Background The populations of brown bear (Ursus arctos) in northern Europe have been recovering or are in the process of recovery from a severe demographic bottleneck. Especially in the main popula- tions of Scandinavia and Finland, the number of individuals has been increasing substantially, compared to the population sizes estimated 20 years ago. Also, the populations have spatially expanded, putatively restoring connectivity and gene flow between these two, formerly separated populations. The Swedish Environmental Protection Agency (Naturvårdsverket) assigned a pro- ject to assess the connectivity and gene flow between the eastern and western parts of Fen- noscandia, Finland and Scandinavia. Objective Our objective was to detect possible immigration of brown bears from eastern Fennoscandia, specifically Finland, into Scandinavia. Material and Methods For the first time with continuous sampling of brown bears, we assessed the population genetic structure and gene flow between the brown bear populations of Scandinavia and Finland. We based our analyses on the dispersing sex, male brown bears, as females tend to be philopatric. Our target area was the county of Norrbotten in northern Sweden, at the border to Finland and Norway, representing the most likely area for potential eastern immigrants into Sweden. Previous research did not reveal any influx from Finland into Sweden. However, brown bear samples from Norrbotten have to a very limited degree been included in earlier studies on genetic connectivity in the area. In addition to a large number of samples from Norrbotten and northern Finland, we included genotypes sampled in regions surrounding the target area: Västerbotten in Sweden, Troms and Finnmark in Norway and southern Finland. We utilized all samples and genotypes from male bears available, and, also, genotyped recently collected samples of male brown bears from the study area. Analyses on population genetic structure and gene flow among regions were based on 924 individual male brown bear STR-genotypes (12 short tandem repeats or microsatellite markers). In order to reveal patterns of male dispersal and the distribution of male linages we used brown bear samples genotyped with nine Y-chromosomal STRs from 826 males. KEY WORDS : connectivity, european brown bear, Fennoscandia, Finland, male gene flow, migration, population genetic structure, Scandinavia, Ursus arctos NØKKELORD : europeisk brunbjørn, Fennoskandia, Finland, genflyt, konnektivitet, migrasjon, populasjons genetisk struktur, Skandinavia, Ursus arctos
Poster – Metapopulation genetic dynamics of brown trout (Salmo trutta) in a subarctic transnational riverine system
Cornelya Klutsch, Vetle Schwensen Lindgren, Thrond Oddvar Haugen, ...
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The apple fruit moth Argyresthia conjugella (Lepidoptera, Yponomeutidae) is a seed predator of rowan (Sorbus aucuparia) and is distributed in Europe and Asia. In Fennoscandia (Finland, Norway and Sweden), rowan fruit production is low every 2–4 years, and apple (Malus domestica) functions as an alternative host, resulting in economic loss in apple crops in inter-mast years. We have used Illumina MiSeq sequencing to identify a set of 19 novel tetra-nucleotide short tandem repeats (STRs) in Argyresthia conjugella. Such motifs are recommended for genetic monitoring, which may help to determine the eco-evolutionary processes acting on this pest insect. The 19 STRs were optimized and amplified into five multiplex PCR reactions. We tested individuals collected from Norway and Sweden (n = 64), and detected very high genetic variation (average 13.6 alleles, He = 0.75) compared to most other Lepidoptera species studied so far. Spatial genetic differentiation was low and gene flow was high in the test populations, although two non-spatial clusters could be detected. We conclude that this set of genetic markers may be a useful resource for population genetic monitoring of this economical important insect species.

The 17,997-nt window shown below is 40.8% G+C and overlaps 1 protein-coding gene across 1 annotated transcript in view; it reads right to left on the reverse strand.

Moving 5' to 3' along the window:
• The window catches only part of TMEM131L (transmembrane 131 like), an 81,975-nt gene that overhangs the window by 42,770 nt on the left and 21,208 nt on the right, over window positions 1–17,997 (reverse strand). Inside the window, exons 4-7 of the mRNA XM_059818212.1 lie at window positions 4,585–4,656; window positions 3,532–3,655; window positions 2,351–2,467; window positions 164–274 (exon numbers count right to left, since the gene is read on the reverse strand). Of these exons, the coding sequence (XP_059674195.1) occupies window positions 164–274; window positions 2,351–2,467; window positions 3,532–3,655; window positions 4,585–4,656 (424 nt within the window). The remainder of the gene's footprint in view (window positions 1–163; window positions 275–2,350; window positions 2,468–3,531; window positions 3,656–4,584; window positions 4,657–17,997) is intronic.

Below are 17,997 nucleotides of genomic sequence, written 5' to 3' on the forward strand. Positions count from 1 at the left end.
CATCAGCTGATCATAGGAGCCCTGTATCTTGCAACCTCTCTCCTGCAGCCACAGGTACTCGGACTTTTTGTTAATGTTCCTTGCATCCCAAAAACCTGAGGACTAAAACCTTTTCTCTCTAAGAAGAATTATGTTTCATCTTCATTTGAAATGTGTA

The autumnal moth (Epirrita autumnata) is a cyclically outbreaking forest Lepidoptera with circumpolar distribution and substantial impact on Northern ecosystems. We have isolated 21 microsatellites from the species to facilitate population genetic studies of population cycles, outbreaks, and crashes. First, PCR primers and PCR conditions were developed to amplify 19 trinucleotide loci and two tetranucleotide loci in six multiplex PCR approaches and then analyzed for species specificity, sensitivity and precision. Twelve of the loci showed simple tandem repeat array structures while nine loci showed imperfect repeat structures, and repeat numbers varied in our material between six and 15. The application in population genetics for all the 21 microsatellites were further validated in 48 autumnal moths sampled from Northern Norway, and allelic variation was detected in 19 loci. The detected numbers of alleles per locus ranged from two to 13, and the observed and expected heterozygosities varied from 0.04 to 0.69 and 0.04 to 0.79, respectively. Evidence for linkage disequilibrium was found for six loci as well as indication of one null allele. We find that these novel microsatellites and their multiplex-PCR assays are suitable for further research on fine- and large-scale population-genetic studies of Epirrita autumnata. tri- and tetranucleotide microsatellites; multiplex PCR; Lepidoptera; population genetics